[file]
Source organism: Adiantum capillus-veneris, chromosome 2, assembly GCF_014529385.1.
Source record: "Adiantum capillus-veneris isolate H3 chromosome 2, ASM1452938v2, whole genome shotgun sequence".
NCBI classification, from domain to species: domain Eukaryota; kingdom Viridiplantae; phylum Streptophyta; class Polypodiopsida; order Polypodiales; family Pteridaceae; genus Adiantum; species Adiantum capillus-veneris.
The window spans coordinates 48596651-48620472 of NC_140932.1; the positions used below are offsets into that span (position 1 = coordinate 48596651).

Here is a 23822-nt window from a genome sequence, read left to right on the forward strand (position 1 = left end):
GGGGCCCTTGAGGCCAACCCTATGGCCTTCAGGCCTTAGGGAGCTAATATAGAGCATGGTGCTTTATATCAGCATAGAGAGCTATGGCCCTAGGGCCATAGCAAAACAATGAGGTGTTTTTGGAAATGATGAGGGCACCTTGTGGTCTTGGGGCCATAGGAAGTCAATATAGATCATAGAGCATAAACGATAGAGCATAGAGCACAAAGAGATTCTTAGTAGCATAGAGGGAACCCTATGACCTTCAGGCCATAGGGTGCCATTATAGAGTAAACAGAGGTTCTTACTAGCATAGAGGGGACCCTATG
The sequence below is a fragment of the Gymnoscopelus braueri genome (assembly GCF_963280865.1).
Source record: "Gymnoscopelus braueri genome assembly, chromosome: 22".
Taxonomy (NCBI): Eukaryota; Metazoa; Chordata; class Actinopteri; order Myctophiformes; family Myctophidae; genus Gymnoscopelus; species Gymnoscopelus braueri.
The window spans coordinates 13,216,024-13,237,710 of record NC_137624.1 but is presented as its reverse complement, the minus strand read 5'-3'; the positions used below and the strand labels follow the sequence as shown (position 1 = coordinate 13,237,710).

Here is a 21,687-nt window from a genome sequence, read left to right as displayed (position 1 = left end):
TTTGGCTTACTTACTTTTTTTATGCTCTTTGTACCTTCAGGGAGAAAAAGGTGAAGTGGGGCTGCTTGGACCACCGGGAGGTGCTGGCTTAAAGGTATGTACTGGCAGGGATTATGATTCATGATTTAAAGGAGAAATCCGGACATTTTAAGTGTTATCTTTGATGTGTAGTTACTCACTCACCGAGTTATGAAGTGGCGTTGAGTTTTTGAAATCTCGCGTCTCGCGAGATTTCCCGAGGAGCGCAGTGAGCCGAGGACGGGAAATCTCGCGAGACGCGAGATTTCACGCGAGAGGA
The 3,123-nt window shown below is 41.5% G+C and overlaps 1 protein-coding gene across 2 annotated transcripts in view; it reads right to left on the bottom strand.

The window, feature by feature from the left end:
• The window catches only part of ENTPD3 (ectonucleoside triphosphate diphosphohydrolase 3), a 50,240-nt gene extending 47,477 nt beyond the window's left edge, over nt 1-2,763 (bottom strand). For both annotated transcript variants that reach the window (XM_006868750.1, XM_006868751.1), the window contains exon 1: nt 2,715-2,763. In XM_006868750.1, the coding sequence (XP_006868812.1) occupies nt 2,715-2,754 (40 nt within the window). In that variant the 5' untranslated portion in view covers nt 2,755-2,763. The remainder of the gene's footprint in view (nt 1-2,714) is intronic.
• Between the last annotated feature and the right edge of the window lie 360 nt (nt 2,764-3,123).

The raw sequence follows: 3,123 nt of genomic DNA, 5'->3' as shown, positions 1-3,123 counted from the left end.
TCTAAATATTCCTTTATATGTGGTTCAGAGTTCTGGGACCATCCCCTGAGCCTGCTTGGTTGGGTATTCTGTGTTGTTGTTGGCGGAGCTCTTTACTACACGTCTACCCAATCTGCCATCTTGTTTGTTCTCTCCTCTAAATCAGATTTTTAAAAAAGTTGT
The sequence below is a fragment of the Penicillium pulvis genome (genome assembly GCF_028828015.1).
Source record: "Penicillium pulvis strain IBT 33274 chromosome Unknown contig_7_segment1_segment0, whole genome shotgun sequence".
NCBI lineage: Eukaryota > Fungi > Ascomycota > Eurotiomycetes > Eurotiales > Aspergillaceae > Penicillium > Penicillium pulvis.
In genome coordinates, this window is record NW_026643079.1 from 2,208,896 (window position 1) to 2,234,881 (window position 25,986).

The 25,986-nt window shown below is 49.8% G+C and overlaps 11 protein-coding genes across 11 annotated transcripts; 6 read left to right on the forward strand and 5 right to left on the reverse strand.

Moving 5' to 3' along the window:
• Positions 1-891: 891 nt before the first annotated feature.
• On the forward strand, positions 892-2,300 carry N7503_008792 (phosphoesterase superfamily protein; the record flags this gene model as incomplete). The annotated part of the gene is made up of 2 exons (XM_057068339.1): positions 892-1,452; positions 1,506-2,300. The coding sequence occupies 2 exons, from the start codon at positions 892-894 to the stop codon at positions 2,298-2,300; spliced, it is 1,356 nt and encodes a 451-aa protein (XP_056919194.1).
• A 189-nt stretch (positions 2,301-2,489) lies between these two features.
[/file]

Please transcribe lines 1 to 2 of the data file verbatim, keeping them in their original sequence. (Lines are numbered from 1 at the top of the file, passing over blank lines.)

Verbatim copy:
Source organism: Adiantum capillus-veneris, chromosome 2, assembly GCF_014529385.1.
Source record: "Adiantum capillus-veneris isolate H3 chromosome 2, ASM1452938v2, whole genome shotgun sequence".